12.30.16 | Christina Cauterucci
A Stanford University football player accused of sexual assault is set to play in Friday’s Sun Bowl, despite the fact that a majority of two different disciplinary panels at the school ruled that he committed the assault. The New York Times’ Joe Drape and Marc Tracy, who reviewed more than 100 pages of documents from Stanford’s proceedings against the accused assailant, were the first to report on the case.
The alleged victim, who was also a Stanford student at the time of the alleged incident, says she met the player at a frat party and he raped her after they returned to her room. The alleged perpetrator says the sex was consensual. The Times chose not to name either party.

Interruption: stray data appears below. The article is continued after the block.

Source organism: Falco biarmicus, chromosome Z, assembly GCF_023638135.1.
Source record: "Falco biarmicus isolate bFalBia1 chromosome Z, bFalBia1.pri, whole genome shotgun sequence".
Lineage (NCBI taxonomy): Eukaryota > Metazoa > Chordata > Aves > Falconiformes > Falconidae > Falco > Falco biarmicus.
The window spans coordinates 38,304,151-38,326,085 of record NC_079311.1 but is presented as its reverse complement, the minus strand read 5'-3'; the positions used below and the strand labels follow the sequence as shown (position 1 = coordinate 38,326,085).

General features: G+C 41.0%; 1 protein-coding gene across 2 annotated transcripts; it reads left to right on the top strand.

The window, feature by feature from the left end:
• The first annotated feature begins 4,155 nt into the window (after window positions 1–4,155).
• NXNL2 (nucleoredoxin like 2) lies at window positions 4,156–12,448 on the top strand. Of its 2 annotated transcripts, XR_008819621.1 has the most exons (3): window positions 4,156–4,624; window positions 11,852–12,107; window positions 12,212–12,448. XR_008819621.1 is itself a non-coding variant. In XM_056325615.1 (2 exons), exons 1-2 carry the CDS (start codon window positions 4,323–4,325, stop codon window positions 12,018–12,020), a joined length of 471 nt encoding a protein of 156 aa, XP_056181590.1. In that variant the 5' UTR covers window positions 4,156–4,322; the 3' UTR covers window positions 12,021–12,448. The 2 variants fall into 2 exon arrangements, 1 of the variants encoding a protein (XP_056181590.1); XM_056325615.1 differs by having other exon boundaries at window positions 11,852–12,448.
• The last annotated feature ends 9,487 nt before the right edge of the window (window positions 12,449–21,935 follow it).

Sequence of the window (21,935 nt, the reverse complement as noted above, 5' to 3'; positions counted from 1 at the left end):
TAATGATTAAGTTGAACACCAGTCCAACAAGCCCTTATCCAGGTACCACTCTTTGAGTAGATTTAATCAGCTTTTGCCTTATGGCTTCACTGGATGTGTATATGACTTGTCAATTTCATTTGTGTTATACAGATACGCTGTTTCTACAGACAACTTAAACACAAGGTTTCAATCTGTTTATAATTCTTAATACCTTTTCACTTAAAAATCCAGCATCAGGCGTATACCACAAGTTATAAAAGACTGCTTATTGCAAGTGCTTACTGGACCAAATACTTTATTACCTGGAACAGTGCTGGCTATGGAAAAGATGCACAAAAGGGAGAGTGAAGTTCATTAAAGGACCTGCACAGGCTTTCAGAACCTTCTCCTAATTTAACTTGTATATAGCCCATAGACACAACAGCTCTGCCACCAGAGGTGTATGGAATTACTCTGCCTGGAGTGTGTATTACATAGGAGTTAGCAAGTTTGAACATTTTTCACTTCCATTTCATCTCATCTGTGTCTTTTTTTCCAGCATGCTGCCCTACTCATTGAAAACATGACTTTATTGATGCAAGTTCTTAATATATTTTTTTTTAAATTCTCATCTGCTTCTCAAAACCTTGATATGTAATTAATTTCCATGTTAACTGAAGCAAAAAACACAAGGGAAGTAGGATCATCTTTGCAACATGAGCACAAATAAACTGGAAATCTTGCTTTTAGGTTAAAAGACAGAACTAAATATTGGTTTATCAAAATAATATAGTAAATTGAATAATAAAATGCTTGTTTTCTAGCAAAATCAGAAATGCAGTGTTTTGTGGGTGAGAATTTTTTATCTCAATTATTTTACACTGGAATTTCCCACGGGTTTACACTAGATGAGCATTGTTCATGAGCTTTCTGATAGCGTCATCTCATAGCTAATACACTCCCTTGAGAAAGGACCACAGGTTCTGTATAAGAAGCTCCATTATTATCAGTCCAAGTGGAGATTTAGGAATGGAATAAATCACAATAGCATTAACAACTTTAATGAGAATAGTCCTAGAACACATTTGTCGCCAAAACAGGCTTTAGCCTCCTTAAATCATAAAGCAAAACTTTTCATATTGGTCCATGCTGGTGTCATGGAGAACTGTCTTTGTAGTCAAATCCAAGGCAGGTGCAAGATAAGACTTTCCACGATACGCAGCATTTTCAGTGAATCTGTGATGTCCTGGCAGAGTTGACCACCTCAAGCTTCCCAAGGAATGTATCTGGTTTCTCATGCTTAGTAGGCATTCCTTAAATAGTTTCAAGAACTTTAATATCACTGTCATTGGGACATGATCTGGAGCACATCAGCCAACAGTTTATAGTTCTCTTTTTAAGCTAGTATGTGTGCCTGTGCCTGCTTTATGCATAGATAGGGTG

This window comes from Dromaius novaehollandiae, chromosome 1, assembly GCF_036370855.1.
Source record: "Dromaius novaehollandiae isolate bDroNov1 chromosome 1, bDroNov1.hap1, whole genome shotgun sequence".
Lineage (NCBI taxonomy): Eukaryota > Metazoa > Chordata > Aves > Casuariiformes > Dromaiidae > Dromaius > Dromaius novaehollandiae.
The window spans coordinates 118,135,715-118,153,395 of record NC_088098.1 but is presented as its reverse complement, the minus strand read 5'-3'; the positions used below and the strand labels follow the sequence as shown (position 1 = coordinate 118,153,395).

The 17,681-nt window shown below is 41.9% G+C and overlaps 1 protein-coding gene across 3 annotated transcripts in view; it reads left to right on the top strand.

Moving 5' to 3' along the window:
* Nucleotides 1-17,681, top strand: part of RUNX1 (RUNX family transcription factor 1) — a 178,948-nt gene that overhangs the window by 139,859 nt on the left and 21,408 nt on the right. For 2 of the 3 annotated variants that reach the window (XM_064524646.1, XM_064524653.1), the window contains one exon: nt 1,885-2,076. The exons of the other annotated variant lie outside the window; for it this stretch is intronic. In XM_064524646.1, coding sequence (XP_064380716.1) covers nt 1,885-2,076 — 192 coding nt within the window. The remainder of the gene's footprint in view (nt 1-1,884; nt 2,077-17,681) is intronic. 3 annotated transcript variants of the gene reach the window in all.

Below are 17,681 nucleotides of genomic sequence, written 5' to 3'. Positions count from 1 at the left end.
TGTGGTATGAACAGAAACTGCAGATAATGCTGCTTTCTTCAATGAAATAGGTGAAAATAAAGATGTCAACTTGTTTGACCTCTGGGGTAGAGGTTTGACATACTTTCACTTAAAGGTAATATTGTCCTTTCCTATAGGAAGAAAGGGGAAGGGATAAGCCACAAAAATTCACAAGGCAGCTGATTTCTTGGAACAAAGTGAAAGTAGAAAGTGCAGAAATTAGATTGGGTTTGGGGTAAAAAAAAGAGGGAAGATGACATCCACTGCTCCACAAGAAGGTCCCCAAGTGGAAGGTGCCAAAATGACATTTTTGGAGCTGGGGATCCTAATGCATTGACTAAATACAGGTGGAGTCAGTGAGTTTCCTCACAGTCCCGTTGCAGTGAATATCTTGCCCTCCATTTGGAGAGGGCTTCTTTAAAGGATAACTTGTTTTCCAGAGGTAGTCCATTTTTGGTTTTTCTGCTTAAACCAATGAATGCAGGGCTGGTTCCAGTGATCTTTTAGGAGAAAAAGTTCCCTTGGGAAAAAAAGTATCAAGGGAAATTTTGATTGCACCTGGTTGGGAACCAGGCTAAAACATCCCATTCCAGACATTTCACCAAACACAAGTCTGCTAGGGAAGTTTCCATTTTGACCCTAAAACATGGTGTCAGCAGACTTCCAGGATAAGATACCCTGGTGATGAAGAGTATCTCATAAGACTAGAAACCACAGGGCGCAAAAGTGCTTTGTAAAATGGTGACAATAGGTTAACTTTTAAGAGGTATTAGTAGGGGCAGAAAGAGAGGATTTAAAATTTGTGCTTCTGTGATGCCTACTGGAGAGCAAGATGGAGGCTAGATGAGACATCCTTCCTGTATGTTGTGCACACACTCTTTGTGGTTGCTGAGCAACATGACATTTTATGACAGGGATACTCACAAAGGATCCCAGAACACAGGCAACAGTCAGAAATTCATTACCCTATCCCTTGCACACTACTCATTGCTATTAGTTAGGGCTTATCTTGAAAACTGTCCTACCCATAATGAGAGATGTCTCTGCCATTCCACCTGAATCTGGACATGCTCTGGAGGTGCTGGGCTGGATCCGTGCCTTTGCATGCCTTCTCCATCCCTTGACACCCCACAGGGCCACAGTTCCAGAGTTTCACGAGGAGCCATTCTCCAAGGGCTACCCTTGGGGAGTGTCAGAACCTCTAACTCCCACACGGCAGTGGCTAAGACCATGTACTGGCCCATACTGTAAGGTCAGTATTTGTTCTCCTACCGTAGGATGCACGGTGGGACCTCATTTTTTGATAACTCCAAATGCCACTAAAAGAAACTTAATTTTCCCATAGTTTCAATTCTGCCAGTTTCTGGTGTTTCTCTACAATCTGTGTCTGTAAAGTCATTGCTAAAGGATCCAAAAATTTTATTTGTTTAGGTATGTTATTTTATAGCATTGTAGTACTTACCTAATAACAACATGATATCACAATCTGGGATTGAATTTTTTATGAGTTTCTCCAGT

In 2015, in accordance with Stanford’s procedure for sexual-assault adjudication at the time, five panelists (university students and employees) were chosen to consider the woman’s claims. Three of the five determined that, based on the given standard of preponderance of evidence, the man had committed the crime and should face university discipline. But Stanford required four of five panelists to return a verdict against the alleged perpetrator, a system that is friendlier to the accused than those of the vast majority of its peer universities.